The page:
France: The Dark Years, 1940-1944

By Julian Jackson | Go to book overview

Introduction: Historians
and the Occupation

In France, the period between 1940 and 1944 is known as the 'Dark Years'. The prosecutor at the post-war trial of Marshal Pétain, André Mornet, entitled his memoirs Four Years to Erase from our History. There was a lot to erase. In 1940, after a battle lasting only six weeks, France suffered a catastrophic military defeat. An armistice was signed with Germany, and half of France, including Paris, was occupied by German troops. In the other half, a supposedly independent French government, headed by Marshal Pétain, installed itself in the spa town of Vichy. The Vichy government liquidated France's democratic institutions, persecuted Freemasons, Jews, and Communists, and embarked on a policy of collaboration with Germany. Eventually 650,000 civilian French workers were compulsorily drafted to work in German factories; 75,000 Jews from France perished in Auschwitz; 30,000 French civilians were shot as hostages or members of the Resistance; another 60,000 were deported to German concentration camps.

André Mornet's desire to erase these years from history was widely shared. De Gaulle tried to do the same. In August 1944, his provisional government issued an ordinance declaring that all Vichy's legislation was null and void: history would resume where it had stopped in 1940. When de Gaulle was asked in liberated Paris to announce the restoration of the French Republic, he refused— on the grounds that it had never ceased to exist. This legal fiction became the foundation of a heroic reinterpretation of the Dark Years. According to this reinterpretation, most of the horrors inflicted on France had been the work of the Germans alone; de Gaulle and the Resistance had incarnated the real France; and the mass of the French people, apart from a handful of traitors, had been solidly behind them, whether in thought or in deed. Even Mornet contradicted the title to his own memoirs, by stating in the epigraph that the Resistance had made the period between 1940 and 1944 'years to inscribe in our history'. This Resistance myth reached its apogee in the 1960s when de Gaulle was president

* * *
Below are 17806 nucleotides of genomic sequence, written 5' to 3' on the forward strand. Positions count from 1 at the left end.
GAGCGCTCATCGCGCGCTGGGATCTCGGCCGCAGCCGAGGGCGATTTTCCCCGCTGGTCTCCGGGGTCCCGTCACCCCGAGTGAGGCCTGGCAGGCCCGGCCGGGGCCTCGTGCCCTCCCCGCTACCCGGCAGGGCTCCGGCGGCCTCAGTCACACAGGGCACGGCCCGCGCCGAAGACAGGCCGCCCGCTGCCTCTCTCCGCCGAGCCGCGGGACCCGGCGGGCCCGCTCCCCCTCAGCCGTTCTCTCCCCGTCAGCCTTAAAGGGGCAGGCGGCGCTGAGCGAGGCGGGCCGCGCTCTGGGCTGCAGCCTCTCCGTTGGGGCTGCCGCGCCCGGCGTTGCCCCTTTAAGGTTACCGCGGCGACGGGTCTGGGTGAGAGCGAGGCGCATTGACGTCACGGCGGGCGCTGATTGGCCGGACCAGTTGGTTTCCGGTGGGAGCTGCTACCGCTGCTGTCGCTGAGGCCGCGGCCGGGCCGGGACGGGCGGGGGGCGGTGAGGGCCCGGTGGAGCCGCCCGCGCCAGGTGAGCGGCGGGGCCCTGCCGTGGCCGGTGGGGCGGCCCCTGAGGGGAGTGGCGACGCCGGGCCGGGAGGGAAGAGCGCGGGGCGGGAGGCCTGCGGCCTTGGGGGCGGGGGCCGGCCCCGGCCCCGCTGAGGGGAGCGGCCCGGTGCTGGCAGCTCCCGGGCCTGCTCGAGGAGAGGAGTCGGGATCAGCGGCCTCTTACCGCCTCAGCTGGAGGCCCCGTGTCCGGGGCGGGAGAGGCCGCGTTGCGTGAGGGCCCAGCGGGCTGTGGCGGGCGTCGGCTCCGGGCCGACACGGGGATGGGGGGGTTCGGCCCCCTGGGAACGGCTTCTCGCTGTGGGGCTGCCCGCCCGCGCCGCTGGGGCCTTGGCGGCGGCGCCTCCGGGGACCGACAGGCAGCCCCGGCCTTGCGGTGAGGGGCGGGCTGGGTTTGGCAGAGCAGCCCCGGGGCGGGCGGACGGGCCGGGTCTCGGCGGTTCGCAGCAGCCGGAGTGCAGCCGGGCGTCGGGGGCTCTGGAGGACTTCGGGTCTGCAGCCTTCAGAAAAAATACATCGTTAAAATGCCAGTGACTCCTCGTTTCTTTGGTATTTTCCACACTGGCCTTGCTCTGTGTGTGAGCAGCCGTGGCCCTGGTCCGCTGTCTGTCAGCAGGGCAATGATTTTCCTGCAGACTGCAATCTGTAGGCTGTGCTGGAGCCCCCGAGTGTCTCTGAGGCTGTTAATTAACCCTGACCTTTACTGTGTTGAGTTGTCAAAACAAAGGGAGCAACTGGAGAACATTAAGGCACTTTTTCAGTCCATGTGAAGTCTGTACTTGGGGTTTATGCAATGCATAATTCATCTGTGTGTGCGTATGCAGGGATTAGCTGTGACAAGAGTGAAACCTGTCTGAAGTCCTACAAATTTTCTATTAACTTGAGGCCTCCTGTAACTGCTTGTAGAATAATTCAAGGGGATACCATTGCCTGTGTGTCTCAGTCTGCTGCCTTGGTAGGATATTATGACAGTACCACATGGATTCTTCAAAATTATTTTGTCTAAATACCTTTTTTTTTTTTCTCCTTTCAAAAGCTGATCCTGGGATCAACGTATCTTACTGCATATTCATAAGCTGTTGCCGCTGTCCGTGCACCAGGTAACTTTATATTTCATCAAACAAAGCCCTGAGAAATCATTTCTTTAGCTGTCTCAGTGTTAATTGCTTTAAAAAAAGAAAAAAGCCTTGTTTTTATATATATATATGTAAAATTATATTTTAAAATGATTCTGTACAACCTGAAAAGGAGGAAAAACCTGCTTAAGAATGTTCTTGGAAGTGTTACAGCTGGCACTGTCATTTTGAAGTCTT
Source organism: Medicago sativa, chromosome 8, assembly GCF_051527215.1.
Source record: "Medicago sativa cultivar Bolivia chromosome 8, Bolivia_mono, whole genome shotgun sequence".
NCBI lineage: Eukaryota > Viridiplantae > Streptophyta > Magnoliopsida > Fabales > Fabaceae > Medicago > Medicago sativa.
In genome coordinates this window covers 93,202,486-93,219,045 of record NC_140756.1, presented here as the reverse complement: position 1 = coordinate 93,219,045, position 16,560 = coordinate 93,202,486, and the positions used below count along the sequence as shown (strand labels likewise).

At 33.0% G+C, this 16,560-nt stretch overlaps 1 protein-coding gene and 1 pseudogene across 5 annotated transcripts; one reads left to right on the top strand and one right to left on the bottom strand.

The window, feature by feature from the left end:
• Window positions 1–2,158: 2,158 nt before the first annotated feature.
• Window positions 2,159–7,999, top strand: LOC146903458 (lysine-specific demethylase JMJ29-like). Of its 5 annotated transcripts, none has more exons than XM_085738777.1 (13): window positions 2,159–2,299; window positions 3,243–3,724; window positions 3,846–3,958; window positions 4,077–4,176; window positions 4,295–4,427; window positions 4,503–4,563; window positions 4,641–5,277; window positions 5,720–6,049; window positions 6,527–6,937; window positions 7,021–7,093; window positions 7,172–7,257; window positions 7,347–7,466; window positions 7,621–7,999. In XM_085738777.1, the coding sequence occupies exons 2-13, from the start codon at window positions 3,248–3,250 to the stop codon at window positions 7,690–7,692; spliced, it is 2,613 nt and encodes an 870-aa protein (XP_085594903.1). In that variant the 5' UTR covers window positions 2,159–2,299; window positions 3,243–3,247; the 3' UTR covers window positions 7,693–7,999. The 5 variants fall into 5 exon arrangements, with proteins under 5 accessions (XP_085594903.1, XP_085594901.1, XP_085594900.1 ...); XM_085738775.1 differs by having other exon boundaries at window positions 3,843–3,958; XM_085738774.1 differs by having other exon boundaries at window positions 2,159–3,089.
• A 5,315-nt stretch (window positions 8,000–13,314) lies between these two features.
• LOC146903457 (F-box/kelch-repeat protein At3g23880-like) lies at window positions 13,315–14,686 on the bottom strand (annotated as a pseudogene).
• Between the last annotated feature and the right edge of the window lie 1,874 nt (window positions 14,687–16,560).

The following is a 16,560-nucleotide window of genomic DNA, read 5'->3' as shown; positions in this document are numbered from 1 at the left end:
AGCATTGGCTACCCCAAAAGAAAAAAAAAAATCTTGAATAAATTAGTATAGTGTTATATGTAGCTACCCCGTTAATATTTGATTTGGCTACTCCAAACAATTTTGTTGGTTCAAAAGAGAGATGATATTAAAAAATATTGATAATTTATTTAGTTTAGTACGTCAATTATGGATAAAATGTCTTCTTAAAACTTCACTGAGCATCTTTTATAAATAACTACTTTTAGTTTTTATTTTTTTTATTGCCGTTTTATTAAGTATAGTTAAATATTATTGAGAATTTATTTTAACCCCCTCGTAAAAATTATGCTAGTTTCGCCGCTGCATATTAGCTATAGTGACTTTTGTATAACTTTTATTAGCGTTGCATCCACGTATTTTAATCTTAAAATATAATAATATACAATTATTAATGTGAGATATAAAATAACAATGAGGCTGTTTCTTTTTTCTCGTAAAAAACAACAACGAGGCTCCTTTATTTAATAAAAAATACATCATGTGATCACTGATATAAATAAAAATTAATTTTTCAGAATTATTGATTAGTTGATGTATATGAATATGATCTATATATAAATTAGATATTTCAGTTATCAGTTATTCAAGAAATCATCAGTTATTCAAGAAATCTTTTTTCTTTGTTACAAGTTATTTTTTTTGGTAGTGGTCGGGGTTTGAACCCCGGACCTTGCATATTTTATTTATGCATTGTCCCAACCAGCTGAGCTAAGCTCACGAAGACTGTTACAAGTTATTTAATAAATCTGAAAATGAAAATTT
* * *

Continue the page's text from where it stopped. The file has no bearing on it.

1Quatre ans à rayer de notre histoire (1949).

-1-

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France: The Dark Years, 1940-1944
Table of contents

Table of contents

  • Title Page iii
  • Preface vii
  • Contents ix
  • List of Maps and Figure xvi
  • Abbreviations xvii
  • Introduction: Historians and the Occupation 1
  • Part I - Anticipations 21
  • 1: The Shadow of War: Cultural Anxieties and Modern Nightmares 27
  • 2: Rethinking the Republic: 1890-1934 43
  • 3: Class War/Civil War 65
  • 4: The German Problem 81
  • 5: The Daladier Moment: Prelude to Vichy or Republican Revival? 97
  • 6: The Debacle 112
  • Part II - The Regime: National Revolution and Collaboration 137
  • 7: The National Revolution 142
  • 8: Collaboration 166
  • 9: Collaborationism 190
  • 10: Laval in Power: 1942–1943 213
  • Part III - Vichy, the Germans, and the French People 237
  • 11: Propaganda, Policing, and Administration 246
  • 12: Public Opinion, Vichy, and the Germans 272
  • 13: Intellectuals, Artists, and Entertainers 300
  • 14: Reconstructing Mankind 327
  • 15: Vichy and the Jews 354
  • Part IV - The Resistance 383
  • 16: The Free French 1940-1942 389
  • 17: The Resistance 1940-1942 402
  • 18: De Gaulle and the Resistance 1942 427
  • 19: Power Struggles 1943 447
  • 20: Resistance in Society 475
  • 21: Remaking France 506
  • Part V - Liberation and After 525
  • 22: Towards Liberation: January to June 1944 529
  • 23: Liberations 544
  • 24: A New France? 570
  • Epilogue: Remembering the Occupation 601
  • Appendix: The Camps of Vichy France 633
  • Bibliographical Essay 637
  • Index 647
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